Are you or someone you know collecting soda can pull tabs for a fundraiser? If so, you might want to come up with a better plan when you know the truth behind their value. 

For decades, people looking to raise money for a cause have asked friends and family to tear off the pull tab on aluminum cans and save them. All the tabs collected are then sold to scrap metal dealers to be recycled with the money going to whatever organization needs funding. Tabs have also been collected to redeem for free time on kidney dialysis machines for those in need.

It sounds like a great idea and an easy way to raise money, but when you do the math, is it?

First of all, there is no truth to the rumor that these tabs have any value for time on a kidney dialysis machine. In 1998 The National Kidney Foundation debunked this in a press release saying "Such a program has never existed through the NKF, nor have there ever been programs through the foundation allowing people to exchange any type of item (box tops, product points, etc.) for time on dialysis."

As far as raising money for other causes, why not just do a bottle and can drive instead? According to, 100 pull tabs have a value of about 3.5 cents. That's it. If you collect a million pull tabs you can sell them for about $366. That seems like a lot of work for little reward.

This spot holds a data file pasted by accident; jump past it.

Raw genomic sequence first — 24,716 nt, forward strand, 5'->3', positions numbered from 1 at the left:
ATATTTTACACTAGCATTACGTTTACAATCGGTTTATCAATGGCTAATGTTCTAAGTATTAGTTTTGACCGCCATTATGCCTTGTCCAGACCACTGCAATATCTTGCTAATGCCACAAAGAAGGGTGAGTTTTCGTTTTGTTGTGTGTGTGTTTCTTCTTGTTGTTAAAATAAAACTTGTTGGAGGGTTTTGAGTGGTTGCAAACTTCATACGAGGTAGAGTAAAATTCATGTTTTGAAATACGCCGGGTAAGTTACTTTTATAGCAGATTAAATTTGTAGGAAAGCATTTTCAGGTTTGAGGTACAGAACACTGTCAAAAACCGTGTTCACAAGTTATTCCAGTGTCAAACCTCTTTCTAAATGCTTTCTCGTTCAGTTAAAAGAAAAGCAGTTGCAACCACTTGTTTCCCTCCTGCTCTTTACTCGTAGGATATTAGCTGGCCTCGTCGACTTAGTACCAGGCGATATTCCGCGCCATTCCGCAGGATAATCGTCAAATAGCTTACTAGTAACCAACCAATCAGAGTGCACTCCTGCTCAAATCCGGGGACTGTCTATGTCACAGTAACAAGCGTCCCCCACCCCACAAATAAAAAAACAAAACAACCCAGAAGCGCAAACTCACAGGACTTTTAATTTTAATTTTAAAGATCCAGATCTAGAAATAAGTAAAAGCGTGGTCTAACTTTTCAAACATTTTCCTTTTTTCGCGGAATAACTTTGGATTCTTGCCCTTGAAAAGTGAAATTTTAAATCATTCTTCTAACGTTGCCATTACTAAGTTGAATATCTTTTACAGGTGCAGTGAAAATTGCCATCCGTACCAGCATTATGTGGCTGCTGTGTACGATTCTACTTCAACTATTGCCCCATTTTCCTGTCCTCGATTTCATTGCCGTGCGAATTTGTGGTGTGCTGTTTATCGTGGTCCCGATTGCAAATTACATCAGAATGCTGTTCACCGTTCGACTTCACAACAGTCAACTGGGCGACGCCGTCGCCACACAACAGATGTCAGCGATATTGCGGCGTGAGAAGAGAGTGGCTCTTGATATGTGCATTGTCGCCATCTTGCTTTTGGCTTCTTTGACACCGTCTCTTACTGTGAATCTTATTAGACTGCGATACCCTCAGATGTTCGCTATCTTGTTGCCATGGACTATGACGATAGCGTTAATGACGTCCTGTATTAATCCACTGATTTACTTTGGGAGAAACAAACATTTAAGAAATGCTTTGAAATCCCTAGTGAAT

Now if you were to redeem all those cans that the tabs came from here in Maine for the 5 cent deposit. You'd get $5 for 100 cans and if you collected one million, you'd have a cool $50,000. The math works out much better, don't you think?

Some organizations will collect the tabs as part of a fundraiser drive, but they aren't getting any special deal on the value of the metal. The Ronald McDonald House in Kansas City collected the tabs and raised over $20,000 in a year, but that's with additional charitable donations. In fact the metal recycler collecting the tabs for them makes an additional donation on top of the money for buying the tabs.

So do yourself a favor and if you're going to collect pull tabs to raise money, keep the whole can. It's worth so much more.


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